I suspect this is part of the reason for the increase in reality shows.  We desire relationship and we want it to be real.  Fiction pulls at our hearts, but offers no connection that will reveal our identity.  I might care about Macbeth or Jean Valjean or Jack Bauer, but I learn nothing about myself in a fictional character.  Somehow the fact that the person in a reality show is a real person seems to promise more to me.  I believe that I might actually be able to connect with the person.  Sadly, the deception of the reality show is that there is little reality involved.

You see, I learn about myself through the eyes and thoughts of others.  In fiction or television I can see them, but they cannot see me.  I need them to see me.  They are the real mirrors in which I learn about myself.

Perhaps you can remember an experience where you suddenly realize that a person sees you, really sees you.  They might have a funny look about them.  They might be looking right into your eyes.  It isn’t a bad thing, but it can be unnerving.  Something has been revealed and you are moved to understand what it was.  And you learn.

And when you realize that a personal God really sees you, you as an individual, the doors to eternity open.  Suddenly your relationship with Him holds the promise of revealing the truth about you.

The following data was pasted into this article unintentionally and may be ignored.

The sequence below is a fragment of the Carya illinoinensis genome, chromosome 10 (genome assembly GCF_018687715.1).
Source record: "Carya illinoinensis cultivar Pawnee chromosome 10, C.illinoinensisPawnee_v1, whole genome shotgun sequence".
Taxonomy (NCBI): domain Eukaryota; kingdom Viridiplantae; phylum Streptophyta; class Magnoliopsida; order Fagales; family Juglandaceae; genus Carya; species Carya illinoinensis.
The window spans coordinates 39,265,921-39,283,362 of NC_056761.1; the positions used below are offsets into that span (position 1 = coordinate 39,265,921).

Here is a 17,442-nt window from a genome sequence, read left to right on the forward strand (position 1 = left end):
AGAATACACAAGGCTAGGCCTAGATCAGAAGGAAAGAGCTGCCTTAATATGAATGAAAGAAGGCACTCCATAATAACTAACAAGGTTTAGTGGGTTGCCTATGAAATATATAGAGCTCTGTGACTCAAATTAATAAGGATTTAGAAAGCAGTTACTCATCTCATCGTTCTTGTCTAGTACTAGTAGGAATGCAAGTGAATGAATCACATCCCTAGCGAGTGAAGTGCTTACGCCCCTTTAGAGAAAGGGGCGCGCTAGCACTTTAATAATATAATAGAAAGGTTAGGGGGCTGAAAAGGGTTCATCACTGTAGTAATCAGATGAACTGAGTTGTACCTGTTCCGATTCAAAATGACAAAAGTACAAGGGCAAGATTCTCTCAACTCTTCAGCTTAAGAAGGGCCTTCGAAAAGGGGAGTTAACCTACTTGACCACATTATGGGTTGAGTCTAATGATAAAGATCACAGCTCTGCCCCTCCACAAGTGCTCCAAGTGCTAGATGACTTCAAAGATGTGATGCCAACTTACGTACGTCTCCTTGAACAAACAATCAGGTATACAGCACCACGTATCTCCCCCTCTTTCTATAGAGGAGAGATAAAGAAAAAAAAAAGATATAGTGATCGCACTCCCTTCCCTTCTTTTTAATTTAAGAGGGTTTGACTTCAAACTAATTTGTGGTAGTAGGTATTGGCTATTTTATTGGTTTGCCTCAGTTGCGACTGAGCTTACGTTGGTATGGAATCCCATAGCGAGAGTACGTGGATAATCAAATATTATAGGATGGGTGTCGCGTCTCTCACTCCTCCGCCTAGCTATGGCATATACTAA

In response to the last post on identity, TacticianJenro asked how our relationship with Jesus can be personal.  If that is the relationship we are to have with Him, how does it happen?  This is the question that centers our faith and rocks our world.  This is the most important question of our lives.

The answer is intensely personal, yet as simple as the development of any relationship.  Let me risk a few basic suggestions.

  1. Believe that He is real.  Not just an idea, but a Person.
  2. Believe that He has an interest in you.  He sees you.  He knows when you lie down and when you get up, as David said.  He knows what you like and what you want and what you are afraid of and what you struggle against and what you worry about.  He knows more about you than you know about you.  And He loves you.
  3. Believe that He is with you.  He never leaves you.  He is always near.  These are things the Scriptures make very clear.

He is real.  He loves you.  He is with you.  This is not fiction or deception.  This is reality and it makes a difference.

Now, live as though you believe this.  Think about Him.  Talk with Him.  Ask Him things and expect answers.  Walk through life with Him.  That’s what the Christian life is all about.  Service, sacrifice, devotion—all the things of the Christian life that we were taught—all come out of this reality of His presence or they are just more fiction.

The relationship of a young man and a young woman is about being with each other.  They spend time together and learn.  In the process they each learn about the other, but they also learn about themselves.  The more time they spend together, the more they are able to give of themselves.  The more they give of themselves, the more they see and receive from the other.  This is how a relationship is supposed to work.